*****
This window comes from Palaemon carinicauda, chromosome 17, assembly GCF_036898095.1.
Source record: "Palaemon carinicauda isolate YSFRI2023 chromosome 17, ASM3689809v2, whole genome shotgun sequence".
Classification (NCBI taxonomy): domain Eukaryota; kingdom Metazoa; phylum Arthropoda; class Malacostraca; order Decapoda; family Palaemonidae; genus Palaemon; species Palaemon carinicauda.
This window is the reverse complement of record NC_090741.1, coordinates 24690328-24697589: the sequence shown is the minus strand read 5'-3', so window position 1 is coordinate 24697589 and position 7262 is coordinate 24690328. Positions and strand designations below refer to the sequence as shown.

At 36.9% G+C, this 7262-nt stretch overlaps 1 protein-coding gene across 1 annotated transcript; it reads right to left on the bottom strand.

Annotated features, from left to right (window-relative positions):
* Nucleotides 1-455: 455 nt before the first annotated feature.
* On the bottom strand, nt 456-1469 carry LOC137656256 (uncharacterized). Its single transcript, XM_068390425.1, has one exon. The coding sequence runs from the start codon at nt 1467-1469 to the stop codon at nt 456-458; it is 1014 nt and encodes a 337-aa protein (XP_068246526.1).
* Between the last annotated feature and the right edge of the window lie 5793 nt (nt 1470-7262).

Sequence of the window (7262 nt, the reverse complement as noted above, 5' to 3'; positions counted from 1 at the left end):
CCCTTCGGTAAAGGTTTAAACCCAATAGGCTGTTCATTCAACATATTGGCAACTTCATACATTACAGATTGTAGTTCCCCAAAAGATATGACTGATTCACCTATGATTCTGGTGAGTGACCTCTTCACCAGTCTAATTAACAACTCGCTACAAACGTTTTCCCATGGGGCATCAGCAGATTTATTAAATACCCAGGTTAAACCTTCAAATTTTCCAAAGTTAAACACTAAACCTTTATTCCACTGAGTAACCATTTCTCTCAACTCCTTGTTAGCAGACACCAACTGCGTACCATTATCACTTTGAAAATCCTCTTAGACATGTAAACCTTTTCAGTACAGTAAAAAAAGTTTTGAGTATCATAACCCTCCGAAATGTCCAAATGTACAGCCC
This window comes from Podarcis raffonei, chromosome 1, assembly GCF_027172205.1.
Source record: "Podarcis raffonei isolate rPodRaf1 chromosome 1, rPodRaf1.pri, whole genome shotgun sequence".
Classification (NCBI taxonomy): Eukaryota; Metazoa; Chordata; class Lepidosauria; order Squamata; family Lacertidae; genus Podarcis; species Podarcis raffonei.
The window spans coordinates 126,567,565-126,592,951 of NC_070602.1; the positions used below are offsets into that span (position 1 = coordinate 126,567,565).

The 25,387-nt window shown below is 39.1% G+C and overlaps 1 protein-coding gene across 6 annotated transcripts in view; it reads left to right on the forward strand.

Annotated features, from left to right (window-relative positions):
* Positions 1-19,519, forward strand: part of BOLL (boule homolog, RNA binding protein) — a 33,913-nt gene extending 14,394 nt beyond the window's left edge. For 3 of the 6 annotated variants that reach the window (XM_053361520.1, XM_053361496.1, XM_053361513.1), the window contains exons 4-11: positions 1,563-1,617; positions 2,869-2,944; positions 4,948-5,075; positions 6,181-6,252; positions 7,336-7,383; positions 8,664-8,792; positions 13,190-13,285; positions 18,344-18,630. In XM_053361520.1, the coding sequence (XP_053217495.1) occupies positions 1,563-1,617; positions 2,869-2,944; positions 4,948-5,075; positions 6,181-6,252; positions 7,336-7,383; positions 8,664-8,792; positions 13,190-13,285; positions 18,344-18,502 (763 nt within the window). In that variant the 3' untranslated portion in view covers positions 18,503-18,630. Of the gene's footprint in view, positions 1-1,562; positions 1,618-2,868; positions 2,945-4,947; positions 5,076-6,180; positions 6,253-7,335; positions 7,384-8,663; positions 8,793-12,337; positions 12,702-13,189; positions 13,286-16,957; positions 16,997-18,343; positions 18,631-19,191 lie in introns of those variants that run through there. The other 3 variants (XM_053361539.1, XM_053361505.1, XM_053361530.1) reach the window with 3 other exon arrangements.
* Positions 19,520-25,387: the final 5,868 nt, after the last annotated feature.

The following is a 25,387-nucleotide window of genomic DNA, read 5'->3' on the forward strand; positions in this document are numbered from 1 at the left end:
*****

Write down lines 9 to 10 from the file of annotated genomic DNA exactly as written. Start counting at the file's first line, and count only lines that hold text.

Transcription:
* Between the last annotated feature and the right edge of the window lie 5793 nt (nt 1470-7262).

Sequence of the window (7262 nt, the reverse complement as noted above, 5' to 3'; positions counted from 1 at the left end):